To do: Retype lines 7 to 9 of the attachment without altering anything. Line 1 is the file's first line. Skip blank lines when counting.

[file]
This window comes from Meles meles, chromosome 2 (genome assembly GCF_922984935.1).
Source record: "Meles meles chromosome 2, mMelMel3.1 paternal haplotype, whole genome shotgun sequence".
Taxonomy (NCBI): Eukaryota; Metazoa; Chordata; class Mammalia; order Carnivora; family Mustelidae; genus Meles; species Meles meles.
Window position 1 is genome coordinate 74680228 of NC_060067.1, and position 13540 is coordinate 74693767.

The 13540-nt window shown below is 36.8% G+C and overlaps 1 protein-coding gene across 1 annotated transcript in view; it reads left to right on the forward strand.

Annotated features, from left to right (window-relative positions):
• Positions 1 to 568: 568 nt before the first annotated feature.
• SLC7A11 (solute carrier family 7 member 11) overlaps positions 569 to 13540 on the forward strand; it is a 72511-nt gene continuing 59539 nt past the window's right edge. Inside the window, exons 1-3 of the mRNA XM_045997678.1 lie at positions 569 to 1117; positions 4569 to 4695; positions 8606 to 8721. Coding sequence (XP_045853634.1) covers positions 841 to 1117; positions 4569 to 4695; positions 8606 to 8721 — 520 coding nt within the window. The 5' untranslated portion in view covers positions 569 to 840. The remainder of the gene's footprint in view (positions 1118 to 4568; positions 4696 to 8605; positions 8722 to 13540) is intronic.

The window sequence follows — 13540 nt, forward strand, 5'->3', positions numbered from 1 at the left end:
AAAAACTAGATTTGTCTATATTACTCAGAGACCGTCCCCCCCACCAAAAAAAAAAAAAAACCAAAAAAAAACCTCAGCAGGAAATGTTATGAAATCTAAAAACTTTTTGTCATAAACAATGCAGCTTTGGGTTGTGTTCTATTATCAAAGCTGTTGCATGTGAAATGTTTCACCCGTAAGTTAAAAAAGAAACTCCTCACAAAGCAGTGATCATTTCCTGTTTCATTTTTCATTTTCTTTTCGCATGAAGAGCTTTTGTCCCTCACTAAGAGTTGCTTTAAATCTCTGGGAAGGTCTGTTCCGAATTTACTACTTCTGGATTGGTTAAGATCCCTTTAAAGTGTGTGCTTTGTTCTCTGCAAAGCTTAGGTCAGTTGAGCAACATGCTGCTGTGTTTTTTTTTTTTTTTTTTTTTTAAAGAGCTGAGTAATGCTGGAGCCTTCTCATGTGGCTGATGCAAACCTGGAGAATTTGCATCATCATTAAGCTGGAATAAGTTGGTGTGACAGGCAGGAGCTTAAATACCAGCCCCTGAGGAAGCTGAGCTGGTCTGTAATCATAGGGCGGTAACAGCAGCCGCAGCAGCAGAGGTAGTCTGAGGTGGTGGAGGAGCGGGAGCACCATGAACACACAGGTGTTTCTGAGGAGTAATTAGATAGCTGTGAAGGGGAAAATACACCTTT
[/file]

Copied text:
• Positions 1 to 568: 568 nt before the first annotated feature.
• SLC7A11 (solute carrier family 7 member 11) overlaps positions 569 to 13540 on the forward strand; it is a 72511-nt gene continuing 59539 nt past the window's right edge. Inside the window, exons 1-3 of the mRNA XM_045997678.1 lie at positions 569 to 1117; positions 4569 to 4695; positions 8606 to 8721. Coding sequence (XP_045853634.1) covers positions 841 to 1117; positions 4569 to 4695; positions 8606 to 8721 — 520 coding nt within the window. The 5' untranslated portion in view covers positions 569 to 840. The remainder of the gene's footprint in view (positions 1118 to 4568; positions 4696 to 8605; positions 8722 to 13540) is intronic.

The window sequence follows — 13540 nt, forward strand, 5'->3', positions numbered from 1 at the left end: